While police said there were fewer than 300 protesters around the mine, community members told AFP more than 1,000 people were taking part. “They are peaceful. They want to speak to Vale,” the Administrator of the Moatize district, Elsa Barca told AFP. The community is up in arms over the loss of its brick-making activities in the area the mine now occupies. They say the roughly $1,900 each brickmaker received from 2008 as initial compensation was not enough and that, in some cases these businesses should receive up to $32,000 for the loss of its activities. “When Vale came to Mozambique the government told us, you will get very rich.

That is why we want the company to pay us what it owes us,” one of the protesters, Maxwell April told AFP. Barca, however, took a hard line: “This process was concluded in 2010 as far as the government is concerned there is no space for negotiation.” But, she added, police were monitoring the situation and would not use force if the protest is peaceful. The mine produces millions of tonnes of coal a year, but output has been hampered by poor transport infrastructure, leading to a slowdown in exports.

In a statement Vale said it respected “the rights of a citizens to demonstrate peacefully,” but insisted it had dealt with brickmakers’ demands. “This process was monitored by the Commission for Resettlement,” the company said. Representatives from the Brazilian coal giant are due to meet the protesters later on Wednesday, Barca told AFP. Meanwhile, community members said they have time on their side. “The protest will continue. People are prepared to stay here six months, up to a year. Vale will stay shut, unable to work,” said April.



Afghans protest against NATO troops in eastern Afghanistan

According to local authorities in eastern Paktiya province of Afghanistan, hundreds of local residents on Wednesday protested against the coalition security forces in this province. The angry protesters demonstrated against the coalition security forces for their night time operation conducted on Tuesday night. Provincial governor spokesman Rohullah Samoon confirming the report said coalition forces conducted an operation on a residential house.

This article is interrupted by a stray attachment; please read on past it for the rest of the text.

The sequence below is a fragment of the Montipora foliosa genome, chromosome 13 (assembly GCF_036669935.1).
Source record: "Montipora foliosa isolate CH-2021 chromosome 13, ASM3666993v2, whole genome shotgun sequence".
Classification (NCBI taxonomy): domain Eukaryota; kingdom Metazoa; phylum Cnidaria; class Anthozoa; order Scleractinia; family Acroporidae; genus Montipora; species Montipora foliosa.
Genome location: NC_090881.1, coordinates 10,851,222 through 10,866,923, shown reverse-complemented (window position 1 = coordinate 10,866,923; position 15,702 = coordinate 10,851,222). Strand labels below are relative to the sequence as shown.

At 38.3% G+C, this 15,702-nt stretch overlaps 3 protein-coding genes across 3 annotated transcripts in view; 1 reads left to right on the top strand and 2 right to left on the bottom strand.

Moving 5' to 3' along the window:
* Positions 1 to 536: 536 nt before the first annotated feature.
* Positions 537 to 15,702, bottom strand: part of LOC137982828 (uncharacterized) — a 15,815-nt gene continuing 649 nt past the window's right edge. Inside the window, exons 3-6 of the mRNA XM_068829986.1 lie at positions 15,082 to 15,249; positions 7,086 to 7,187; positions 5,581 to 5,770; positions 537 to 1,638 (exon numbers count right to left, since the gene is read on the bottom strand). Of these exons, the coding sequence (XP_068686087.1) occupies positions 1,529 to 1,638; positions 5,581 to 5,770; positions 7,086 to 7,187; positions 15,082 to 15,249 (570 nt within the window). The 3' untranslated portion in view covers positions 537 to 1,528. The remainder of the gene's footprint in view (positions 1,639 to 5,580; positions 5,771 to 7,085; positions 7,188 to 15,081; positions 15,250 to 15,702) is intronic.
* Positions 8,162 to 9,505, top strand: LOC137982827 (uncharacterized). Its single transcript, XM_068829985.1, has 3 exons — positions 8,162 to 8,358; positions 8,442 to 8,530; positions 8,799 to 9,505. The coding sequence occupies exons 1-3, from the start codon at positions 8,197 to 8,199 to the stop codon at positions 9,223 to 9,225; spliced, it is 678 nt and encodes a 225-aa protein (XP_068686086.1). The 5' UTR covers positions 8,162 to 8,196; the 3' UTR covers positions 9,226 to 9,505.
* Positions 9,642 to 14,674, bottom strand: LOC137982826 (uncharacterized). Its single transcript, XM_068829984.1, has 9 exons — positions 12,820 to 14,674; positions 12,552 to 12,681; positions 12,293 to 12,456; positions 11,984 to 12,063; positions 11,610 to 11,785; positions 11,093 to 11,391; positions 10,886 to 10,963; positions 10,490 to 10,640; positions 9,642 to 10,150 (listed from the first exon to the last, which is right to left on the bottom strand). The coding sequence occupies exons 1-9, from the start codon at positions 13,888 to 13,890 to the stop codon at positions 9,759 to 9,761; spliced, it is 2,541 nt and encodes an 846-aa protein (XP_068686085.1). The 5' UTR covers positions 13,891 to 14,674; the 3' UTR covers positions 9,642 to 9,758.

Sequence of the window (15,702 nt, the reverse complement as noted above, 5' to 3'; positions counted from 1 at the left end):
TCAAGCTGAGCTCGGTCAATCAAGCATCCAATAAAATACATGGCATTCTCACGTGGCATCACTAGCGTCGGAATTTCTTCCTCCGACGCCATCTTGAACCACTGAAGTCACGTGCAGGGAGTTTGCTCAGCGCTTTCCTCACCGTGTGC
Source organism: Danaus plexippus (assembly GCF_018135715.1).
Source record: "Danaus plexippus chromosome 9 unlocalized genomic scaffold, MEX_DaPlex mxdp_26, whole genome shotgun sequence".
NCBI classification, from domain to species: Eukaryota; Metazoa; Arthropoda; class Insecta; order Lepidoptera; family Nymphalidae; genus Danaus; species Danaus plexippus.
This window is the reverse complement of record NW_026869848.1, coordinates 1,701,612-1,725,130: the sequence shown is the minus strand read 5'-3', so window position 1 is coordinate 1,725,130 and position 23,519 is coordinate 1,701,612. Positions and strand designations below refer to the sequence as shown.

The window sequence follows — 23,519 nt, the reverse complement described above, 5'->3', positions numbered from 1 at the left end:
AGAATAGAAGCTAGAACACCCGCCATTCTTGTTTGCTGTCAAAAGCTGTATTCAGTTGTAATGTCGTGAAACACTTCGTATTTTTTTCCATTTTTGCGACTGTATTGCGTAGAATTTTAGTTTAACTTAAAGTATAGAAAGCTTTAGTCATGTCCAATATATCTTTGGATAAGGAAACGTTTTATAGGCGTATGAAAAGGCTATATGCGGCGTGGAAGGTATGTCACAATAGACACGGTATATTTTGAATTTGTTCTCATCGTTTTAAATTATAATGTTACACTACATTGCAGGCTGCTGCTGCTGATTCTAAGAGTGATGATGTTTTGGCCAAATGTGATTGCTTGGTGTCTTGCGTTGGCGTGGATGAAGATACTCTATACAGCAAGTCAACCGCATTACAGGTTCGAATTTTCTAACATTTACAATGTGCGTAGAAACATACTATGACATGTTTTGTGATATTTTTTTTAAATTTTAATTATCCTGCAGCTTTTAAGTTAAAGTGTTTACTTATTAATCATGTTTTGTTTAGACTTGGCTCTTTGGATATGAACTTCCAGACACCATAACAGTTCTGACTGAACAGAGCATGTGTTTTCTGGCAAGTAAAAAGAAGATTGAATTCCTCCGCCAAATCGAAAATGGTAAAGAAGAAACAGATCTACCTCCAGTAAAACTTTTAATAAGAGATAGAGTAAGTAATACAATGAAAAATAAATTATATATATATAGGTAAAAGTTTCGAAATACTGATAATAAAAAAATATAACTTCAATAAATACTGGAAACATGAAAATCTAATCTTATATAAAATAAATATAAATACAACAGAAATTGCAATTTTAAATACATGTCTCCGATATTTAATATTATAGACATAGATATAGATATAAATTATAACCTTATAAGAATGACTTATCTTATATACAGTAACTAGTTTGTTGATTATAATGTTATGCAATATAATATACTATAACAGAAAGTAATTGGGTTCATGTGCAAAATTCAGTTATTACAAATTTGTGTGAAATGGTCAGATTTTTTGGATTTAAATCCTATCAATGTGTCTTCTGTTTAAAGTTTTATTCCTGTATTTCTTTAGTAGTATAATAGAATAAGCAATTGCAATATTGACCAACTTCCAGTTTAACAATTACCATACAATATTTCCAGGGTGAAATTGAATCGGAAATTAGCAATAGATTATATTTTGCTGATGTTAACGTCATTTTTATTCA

Mr. Samoon further added that at least one civilian was killed and his wife was injured following the operation. He said coalition forces conducted the operation without the coordination of Afghan security forces. NATO-led coalition security forces have not commented regarding the incident so far.

12 DRC activists get 20 years each for planning protests

A court in the Democratic Republic of Congo on Tuesday sentenced 12 rights activists to 20 years in prison each for planning a march to protest high water and electricity bills and mismanagement of their province. The western Bandundu city regional court convicted them of rebellion and conspiracy.

African human rights group ASADHO issued a statement shortly after the ruling was announced, saying it was “in violation of all national and international guarantees of a fair trial”. It also said the activists had asked for more time to prepare for the trial, but that “the judges categorically refused”, convicting them without hearing their defence arguments. The defendants last month organised a rally to protest the Bandundu province leadership as well as price hikes for water and electricity, but were arrested a day before they could hold it.

According to several rights groups, including ASADHO, the arrests were executed on the orders of province governor Jean Kamisendu Kutuka. ACAJ, another Congolese rights group, also said the activists had been “severely tortured” by police while in custody.